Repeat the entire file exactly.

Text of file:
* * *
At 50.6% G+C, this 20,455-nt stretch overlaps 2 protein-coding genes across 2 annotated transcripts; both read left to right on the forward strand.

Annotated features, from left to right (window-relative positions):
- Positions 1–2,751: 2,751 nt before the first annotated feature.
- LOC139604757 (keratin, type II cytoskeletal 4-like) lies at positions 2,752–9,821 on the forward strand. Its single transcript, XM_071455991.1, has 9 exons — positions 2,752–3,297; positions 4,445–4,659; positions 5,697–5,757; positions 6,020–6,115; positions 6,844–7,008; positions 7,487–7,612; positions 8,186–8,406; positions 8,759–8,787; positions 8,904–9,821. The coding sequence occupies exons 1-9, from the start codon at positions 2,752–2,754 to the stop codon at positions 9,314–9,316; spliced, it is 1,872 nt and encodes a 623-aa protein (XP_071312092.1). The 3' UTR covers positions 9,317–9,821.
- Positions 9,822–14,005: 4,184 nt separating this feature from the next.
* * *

At 50.6% G+C, this 20,455-nt stretch overlaps 2 protein-coding genes across 2 annotated transcripts; both read left to right on the forward strand.

Annotated features, from left to right (window-relative positions):
- Positions 1–2,751: 2,751 nt before the first annotated feature.
- LOC139604757 (keratin, type II cytoskeletal 4-like) lies at positions 2,752–9,821 on the forward strand. Its single transcript, XM_071455991.1, has 9 exons — positions 2,752–3,297; positions 4,445–4,659; positions 5,697–5,757; positions 6,020–6,115; positions 6,844–7,008; positions 7,487–7,612; positions 8,186–8,406; positions 8,759–8,787; positions 8,904–9,821. The coding sequence occupies exons 1-9, from the start codon at positions 2,752–2,754 to the stop codon at positions 9,314–9,316; spliced, it is 1,872 nt and encodes a 623-aa protein (XP_071312092.1). The 3' UTR covers positions 9,317–9,821.
- Positions 9,822–14,005: 4,184 nt separating this feature from the next.